The program is now available – and looks quite good.

There is a discount available until August 31. There are special registration proceedures for non-US citizens.

India says it will be creating National ID for Citizens

I found this last night on Slashdot – it was to important not to blog about. “India to Put All Citizen Info into Central Database

Reading the article in The Independent this stood out for me

The creation of the ID or Unique Identification Number (UID) was a major plank of the manifesto of the ruling Congress Party during the recent election.

India is not a western democracy where “everyone” has papers and certificates of birth. As the article highlights

“This could be used as a security measure by the government which leaves migrant workers, refugees and other stateless people in India in limbo, without access to public services, employment and basic welfare.”

Our identities don’t come from government – they come from our social interactions and relationships.

The other issue that comes from this is “everyone in one database” is a giant honey pot.

Catalyst: SSO Simple Secure and Open – Dick on Identity .20

Dick – had a 580 slide deck done Lessig Style
This is a summary of his talk:

We found out about Dick’s Identity

We learned a about what Identity is

What I say about me
What other say about me (others trust this)
So,
identity=reputaiton
What others say about you
We learned about Identity Transactions:
Verbal in person (with visual cues)
Talk on phone (loss of visual cues)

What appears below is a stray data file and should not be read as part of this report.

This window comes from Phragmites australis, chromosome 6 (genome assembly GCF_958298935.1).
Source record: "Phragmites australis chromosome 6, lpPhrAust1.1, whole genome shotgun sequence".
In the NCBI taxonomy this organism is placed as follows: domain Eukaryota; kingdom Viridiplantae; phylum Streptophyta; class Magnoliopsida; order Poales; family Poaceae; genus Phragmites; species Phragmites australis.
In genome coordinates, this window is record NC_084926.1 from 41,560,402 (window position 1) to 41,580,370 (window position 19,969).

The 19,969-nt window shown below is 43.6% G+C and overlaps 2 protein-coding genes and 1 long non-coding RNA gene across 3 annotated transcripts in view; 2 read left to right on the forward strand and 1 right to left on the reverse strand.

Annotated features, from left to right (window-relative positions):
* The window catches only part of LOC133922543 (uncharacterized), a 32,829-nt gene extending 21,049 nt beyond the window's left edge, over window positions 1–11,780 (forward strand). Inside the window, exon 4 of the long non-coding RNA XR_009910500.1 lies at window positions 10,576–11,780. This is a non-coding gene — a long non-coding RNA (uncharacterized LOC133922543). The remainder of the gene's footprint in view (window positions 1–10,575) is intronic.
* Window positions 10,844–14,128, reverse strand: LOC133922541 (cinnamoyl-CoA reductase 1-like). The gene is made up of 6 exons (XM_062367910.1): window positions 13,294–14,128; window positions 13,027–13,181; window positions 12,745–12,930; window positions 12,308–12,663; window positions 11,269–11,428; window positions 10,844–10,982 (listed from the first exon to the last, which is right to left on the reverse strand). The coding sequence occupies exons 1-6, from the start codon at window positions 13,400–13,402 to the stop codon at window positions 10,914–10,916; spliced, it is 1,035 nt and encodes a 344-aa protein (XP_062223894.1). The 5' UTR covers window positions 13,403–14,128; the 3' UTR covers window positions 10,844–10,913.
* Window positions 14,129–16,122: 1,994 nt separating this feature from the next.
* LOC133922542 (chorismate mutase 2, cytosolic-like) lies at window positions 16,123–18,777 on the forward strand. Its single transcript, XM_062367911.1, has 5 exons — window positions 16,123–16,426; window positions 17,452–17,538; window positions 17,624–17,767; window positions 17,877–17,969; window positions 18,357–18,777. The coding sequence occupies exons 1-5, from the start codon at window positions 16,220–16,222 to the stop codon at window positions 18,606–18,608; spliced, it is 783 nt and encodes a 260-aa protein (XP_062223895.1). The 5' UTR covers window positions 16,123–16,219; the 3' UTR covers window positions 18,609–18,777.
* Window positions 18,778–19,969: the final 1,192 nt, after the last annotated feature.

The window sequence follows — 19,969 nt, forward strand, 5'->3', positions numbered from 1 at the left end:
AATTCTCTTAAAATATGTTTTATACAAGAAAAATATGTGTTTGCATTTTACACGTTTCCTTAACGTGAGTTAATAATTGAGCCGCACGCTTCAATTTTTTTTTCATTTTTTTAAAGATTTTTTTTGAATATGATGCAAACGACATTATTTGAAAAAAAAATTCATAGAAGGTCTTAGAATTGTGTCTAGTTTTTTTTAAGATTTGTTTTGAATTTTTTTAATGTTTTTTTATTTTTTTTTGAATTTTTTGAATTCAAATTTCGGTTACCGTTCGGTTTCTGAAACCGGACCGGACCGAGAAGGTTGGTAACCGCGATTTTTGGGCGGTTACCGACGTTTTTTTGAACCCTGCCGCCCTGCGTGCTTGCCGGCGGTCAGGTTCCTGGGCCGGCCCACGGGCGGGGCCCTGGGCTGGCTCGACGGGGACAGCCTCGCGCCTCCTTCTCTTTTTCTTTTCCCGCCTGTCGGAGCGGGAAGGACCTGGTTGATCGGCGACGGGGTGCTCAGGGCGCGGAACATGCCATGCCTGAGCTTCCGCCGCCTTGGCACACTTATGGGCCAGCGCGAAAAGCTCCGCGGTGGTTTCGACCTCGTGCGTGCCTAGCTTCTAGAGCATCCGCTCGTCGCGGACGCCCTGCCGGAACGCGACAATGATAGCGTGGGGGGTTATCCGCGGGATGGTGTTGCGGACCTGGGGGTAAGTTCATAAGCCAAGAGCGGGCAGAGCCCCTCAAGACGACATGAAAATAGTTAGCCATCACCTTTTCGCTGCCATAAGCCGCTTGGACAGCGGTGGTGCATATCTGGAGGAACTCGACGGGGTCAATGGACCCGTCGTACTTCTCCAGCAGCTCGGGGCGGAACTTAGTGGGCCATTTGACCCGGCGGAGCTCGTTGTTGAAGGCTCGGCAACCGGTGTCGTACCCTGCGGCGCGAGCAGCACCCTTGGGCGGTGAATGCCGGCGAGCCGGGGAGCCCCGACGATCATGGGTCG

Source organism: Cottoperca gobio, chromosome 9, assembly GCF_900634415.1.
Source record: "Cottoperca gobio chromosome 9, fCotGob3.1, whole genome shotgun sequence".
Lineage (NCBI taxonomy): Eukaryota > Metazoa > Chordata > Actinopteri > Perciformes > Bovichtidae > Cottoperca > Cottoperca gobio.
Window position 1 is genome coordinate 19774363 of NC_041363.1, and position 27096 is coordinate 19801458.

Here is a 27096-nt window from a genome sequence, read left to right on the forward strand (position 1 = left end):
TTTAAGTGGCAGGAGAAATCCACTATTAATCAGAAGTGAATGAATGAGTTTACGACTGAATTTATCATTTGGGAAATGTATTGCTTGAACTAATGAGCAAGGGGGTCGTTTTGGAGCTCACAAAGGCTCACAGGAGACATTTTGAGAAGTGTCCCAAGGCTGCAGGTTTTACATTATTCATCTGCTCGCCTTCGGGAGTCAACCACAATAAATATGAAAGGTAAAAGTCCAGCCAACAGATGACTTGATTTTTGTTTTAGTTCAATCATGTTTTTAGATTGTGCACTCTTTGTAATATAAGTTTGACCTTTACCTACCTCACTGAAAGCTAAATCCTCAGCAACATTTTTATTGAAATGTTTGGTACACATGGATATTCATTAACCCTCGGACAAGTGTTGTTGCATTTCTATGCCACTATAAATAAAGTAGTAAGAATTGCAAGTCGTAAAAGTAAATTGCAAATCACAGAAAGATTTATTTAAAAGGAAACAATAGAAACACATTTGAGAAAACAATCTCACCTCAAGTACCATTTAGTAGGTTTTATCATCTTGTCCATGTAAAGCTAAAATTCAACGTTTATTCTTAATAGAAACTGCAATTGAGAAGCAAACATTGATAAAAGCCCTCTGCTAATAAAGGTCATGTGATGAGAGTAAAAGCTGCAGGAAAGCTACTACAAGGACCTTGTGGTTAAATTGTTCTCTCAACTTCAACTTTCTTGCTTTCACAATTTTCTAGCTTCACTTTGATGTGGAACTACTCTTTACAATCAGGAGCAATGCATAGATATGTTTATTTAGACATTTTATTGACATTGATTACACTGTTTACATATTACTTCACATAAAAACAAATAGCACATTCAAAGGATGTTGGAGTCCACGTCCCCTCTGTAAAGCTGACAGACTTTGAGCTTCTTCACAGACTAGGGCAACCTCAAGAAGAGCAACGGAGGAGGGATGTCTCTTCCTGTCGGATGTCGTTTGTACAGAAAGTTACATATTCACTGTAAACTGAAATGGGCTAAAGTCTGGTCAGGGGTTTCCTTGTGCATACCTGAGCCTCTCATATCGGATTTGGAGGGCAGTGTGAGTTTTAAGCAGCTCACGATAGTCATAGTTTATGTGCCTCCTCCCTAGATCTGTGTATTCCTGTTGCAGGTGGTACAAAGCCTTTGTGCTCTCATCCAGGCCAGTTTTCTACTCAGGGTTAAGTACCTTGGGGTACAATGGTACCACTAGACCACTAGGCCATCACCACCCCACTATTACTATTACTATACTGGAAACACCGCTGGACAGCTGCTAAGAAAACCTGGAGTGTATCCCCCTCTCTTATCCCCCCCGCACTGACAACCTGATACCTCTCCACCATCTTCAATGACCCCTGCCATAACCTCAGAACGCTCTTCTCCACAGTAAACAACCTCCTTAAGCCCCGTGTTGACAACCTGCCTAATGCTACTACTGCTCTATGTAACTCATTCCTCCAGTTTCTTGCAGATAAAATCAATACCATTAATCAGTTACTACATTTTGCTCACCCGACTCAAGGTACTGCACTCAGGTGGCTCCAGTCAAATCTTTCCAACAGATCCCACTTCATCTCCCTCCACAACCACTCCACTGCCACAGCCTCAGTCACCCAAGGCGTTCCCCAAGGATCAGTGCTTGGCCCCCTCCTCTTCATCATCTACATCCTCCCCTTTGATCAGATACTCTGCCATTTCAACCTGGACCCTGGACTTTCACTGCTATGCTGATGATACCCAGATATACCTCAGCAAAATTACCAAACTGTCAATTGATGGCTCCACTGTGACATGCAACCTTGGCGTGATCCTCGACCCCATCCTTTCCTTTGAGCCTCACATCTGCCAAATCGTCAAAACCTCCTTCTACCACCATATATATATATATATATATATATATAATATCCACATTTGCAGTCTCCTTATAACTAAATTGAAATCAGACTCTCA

Job Application (fill out form)

We learned about data verification using drivers licenses in the real world and how the process reduces Identity Friction.
Identity Transactions are Asymmetrical
There is separation of the acquisition and presentation of credential
The credential is reusable
Trust is social

What is digital identity?

Identity 1.0 Today

Today it is the hassel of filling out the same information again and again.
Basically today authentication is that you get to prove you are an entry in a directory entry. single authority on one credential – not portable – in silo.

Verified digital Identity is not what you give a site today.
e-bay -/-> Craigslist
We have walled gardens

Identity 2.0 is where the user can move it to any site.

Simple and open has a history of winning in new standards look at:

  • networking
  • e-mail
  • web – html

WHAT DOES IT LOOK LIKE?
Identity Credential exchange is transparent transaction that is scalable.

WHO WILL DRIVE THIS?
users? – to many user names and passwords

won’t pay – little influence

enterprise? - partners, contracts, agents

but risky to lead… can’t get there
Identity 1.5

e-government?

maybe

but localized

Banks?

motivated to solve
theoretical trust relationship

Identity Ecosystem will emerge where

users are loosely coupled
share user identity

We are in a new era

Webservices – Flickr, Mappr, SalesForce

Web 2.0 will drive identity 2.0

It will happen on the edge of the Internet (not the edge of the enterprise).

XRI/XDI no web-service apps

SXIP

name/value pairs
DIGS XML

The goal is to mimic photo ID
With Sxip Network

SXIP 1.0 has had a few tire kickers

SXORE Blog comment spam solution

SXIP 2.0 support web services
SXIP ACCESS
SSO – Simple Secure and Open

Jamie Lewis –
Q: So will this go into a STANDARDS PROCESS?
A: We are working on it. We want to get it very close to right then put it into standards body. I like IETF. Our goal is to be open